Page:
Opinion: Pop song perpetuates racial stereotypes

Neville Hardman

Neville Hardman

Taylor Swift continues a cheap streak of writing songs about others, but this time it’s directed at a larger audience. 

Her new single and music video, “Shake It Off,” launched on Aug. 18 — but it’s collecting more criticism than love.

Odd Future member Earl Sweatshirt issued his dislike on Twitter about her new drop by stating that it was “inherently offensive and ultimately harmful.” His tweet, posted on the same day as the release, kick-started the whole controversy. 

Filled with different crowds, such as contemporary dance, cheerleaders and hip-hop figures, Swift plays the girl that can’t fit in and strikes out. The source of the actual problem is that this piece seems to perpetuate racial stereotypes. The ballerinas, who are mostly white women, are objects of clean routines and purity. When women of color are showcased, their dancing is casted as provocative and dirty.

Swift also crawls through a line of excessive twerking, wearing bling that looks like it might have been stolen from a 1990s rap star.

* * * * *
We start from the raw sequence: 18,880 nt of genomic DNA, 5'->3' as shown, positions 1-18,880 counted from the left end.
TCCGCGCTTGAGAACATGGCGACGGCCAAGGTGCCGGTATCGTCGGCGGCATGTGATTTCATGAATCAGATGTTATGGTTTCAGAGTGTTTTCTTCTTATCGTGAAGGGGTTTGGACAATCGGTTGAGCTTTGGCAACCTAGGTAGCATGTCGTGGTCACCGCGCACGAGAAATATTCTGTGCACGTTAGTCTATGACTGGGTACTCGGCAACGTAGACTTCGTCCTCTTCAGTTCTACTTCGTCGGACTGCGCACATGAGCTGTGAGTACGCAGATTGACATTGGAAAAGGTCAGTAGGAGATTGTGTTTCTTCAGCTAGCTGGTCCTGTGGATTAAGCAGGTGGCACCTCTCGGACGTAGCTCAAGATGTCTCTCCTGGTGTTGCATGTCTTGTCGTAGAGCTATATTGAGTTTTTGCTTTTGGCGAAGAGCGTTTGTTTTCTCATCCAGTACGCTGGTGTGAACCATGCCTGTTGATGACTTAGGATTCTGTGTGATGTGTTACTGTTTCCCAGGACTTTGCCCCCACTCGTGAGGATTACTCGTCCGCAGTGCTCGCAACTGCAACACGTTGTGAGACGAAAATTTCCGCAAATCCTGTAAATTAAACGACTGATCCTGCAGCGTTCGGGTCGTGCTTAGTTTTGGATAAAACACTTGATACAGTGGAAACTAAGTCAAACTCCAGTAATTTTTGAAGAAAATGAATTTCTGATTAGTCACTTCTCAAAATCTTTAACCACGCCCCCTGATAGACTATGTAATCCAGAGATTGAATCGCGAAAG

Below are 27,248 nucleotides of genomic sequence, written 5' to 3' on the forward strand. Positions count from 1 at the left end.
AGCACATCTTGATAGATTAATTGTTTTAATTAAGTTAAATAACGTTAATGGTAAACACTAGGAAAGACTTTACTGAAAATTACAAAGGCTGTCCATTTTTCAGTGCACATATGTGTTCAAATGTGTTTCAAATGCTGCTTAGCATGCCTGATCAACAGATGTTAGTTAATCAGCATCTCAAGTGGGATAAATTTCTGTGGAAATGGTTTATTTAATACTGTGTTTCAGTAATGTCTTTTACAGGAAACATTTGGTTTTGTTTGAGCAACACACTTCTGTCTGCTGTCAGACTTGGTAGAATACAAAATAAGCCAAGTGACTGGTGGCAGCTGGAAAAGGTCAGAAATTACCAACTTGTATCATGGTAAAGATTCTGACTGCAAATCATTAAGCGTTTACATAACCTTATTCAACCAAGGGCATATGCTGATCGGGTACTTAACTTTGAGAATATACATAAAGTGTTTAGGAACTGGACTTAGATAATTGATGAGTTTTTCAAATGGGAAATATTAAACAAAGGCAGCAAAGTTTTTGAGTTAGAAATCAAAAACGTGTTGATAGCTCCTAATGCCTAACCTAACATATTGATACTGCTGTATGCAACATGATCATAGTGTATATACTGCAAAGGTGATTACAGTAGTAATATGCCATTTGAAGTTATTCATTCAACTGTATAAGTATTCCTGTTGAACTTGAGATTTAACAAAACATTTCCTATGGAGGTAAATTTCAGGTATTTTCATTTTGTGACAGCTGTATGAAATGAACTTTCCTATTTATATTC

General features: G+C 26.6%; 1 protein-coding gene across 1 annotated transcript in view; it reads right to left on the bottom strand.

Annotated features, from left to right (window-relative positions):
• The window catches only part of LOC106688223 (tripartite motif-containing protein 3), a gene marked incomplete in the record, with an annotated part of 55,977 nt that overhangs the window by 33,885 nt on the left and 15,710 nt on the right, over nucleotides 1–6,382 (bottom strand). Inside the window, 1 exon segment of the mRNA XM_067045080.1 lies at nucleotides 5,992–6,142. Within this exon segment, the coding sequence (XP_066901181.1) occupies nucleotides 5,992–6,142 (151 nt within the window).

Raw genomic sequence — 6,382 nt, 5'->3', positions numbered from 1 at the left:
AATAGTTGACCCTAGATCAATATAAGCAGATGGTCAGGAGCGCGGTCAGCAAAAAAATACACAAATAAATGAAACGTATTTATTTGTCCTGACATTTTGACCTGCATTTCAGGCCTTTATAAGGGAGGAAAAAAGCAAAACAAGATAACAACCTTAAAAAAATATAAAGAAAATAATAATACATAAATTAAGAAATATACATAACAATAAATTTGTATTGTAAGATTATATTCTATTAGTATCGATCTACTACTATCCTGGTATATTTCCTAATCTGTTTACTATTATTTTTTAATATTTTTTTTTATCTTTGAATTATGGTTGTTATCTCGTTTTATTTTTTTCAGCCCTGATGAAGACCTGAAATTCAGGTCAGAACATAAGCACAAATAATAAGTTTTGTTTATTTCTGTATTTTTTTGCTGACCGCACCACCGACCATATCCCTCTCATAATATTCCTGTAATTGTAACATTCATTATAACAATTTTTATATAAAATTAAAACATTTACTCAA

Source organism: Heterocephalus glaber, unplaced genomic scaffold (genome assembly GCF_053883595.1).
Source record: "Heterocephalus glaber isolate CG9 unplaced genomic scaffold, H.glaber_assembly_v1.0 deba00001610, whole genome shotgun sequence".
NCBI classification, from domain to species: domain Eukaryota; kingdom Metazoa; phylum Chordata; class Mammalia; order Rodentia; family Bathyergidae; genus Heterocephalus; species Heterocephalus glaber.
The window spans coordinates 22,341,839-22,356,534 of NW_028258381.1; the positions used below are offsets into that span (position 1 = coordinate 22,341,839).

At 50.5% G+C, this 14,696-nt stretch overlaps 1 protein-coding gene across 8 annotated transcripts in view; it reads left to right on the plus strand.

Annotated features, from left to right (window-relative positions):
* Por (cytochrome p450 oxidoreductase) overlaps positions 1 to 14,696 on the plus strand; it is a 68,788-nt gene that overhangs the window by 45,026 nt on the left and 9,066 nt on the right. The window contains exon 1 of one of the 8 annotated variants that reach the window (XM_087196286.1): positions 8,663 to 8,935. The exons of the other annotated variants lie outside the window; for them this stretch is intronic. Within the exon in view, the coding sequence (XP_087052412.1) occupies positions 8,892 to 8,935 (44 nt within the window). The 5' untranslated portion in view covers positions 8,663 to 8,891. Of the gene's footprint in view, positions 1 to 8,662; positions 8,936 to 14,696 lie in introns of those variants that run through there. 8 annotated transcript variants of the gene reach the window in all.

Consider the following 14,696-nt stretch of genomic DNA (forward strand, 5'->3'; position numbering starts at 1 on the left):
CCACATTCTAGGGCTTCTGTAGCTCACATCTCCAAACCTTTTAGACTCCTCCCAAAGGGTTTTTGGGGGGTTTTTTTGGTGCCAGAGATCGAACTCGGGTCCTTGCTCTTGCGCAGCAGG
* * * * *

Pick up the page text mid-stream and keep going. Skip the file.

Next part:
For an artist who’s been at this game for a while, this is weak. While she’s embracing an attitude that shows she doesn’t care about what people think — and encouraging her fans to do the same — this is also a song about vendetta. It’s a positive matched with a negative, and the line between the two is thin. 

This is not a high point for Swift. Not solely because her video featured a famous Miley move or that she danced on the line of cultural appropriation, but because she is immature. She wasn’t mature enough to notice that her video featured distinct groups of black and whites, and she was purely ignorant to the assumed stereotypes of different cultures.

A question that begs to be asked is this: Is Taylor Swift racist?  No, probably not, but someone higher up should have warned her that posting a video like this is distasteful and lazy.

Contact Neville Hardman at [email protected].